Finally, Ishtar also grants Abeshu his wish, even though he never utters it out loud. When Star asks Abeshu what he wished for, he gives her an evasive answer, but also asks that Star make him her counsellor. Star agrees, but Alice is sceptical about Abeshu’s motives, for she feels that the priest hates the young princess.

Next, Star and her lady-in-waiting Rima take a tour of the hanging gardens, one of the wonders of the ancient world, in Star’s royal litter. Star’s reverence for the beauty of the gardens is interrupted, when a young boy cries for help. Star signals the litter to stop and asks the captain of her guard to bring the boy to her.

The boy tells star that a man saved his mother’s life, when she was nearly trampled by a horse. However, the horse was injured in the process and now a mob is about to lynch the helpful stranger for harming one of the horses of Khian, Prince of Egypt and one of Star’s unwanted suitors. Star orders her guards to save the stranger. When Star lays eyes on the handsome stranger and his exposed muscular chest, it is love at first sight. Star is thrilled, for Ishtar has kept her word.

The stranger turns out to be an Egyptian mercenary named Belzar who was in service to Prince Khian, but quit, because he disliked the Prince. Star promptly engages his services and as she chats with her new guardsman, Belzar confesses that he loves her. Star responds that she loves him, too, and that it’s all Ishtar’s will. Of course, this is also a very convenient excuse for what romance readers call insta-love. However, a novelette doesn’t offer much space to slowly develop a romantic relationship, so divinely ordained insta-love is a handy shortcut.

Meanwhile, Alice remembers that Ishtar promised Star eternal love and since Alice is Star’s reincarnation and/or descendant, she wonders when she will find a Belzar of her own.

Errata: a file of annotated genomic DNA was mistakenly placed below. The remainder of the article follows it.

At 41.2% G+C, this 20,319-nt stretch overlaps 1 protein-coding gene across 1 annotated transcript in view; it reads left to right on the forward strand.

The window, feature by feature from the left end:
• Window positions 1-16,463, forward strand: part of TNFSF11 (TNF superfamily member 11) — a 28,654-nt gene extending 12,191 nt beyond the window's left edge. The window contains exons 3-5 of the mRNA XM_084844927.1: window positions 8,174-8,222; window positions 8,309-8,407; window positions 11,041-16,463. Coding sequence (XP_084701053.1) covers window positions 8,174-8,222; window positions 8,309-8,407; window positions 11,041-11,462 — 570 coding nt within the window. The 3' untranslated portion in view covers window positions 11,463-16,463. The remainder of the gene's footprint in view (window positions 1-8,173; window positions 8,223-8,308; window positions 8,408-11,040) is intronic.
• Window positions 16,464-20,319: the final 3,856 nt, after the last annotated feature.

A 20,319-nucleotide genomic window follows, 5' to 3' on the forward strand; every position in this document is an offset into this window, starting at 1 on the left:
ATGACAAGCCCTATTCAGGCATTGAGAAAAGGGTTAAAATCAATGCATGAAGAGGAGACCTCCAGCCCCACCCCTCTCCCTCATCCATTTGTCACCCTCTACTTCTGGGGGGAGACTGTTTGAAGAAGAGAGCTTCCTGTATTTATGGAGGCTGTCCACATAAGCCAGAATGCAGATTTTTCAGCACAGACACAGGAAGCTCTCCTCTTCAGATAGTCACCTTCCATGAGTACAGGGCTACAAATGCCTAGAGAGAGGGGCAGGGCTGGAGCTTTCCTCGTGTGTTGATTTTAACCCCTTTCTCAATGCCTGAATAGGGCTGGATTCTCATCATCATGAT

But Belzar also has bad news for Star, because Prince Khian is planning to abduct the princess and thus bypass the other suitors. Belzar, Star and the guard captain inform the King, who plans to set a trap for the kidnappers and hides his own guards and Belzar behind the draperies in Star’s chambers. Nonetheless, one of the kidnappers manages to throw a bag over Star and carry her off. But Belzar stops him with a dagger to the eye and rescues Star who is now even more in love with him than before. They kiss, but are quickly interrupted by the other guards.

However, King Mi-Bel still has other plans for his only daughter. Now that the plot of the treacherous Prince Khian has been exposed, Mi-Bel plans to wed Star to her much older cousin Ditmah. The betrothal will be announced at a great feast to be held that very evening, as Star learns from the duplicitous Abeshu. However, Abeshu has a plan to bring Star and Belzar together after all.

At the feast, Abeshu fills the King up with wine to make him more mellow. Belzar, who has been granted noble status as a thank you for saving Star from the kidnappers, is there as well. Just as the King is about to announce who will marry his daughter, Star stands up and begs the king to grant her to choose her own husband. She also asks that she and her chosen husband be allowed to live in a small palace near the temple of Ishtar. King Mi-Bel, who is well and truly drunk by now, grants her both wishes. So Star names Belzar as her chosen husband.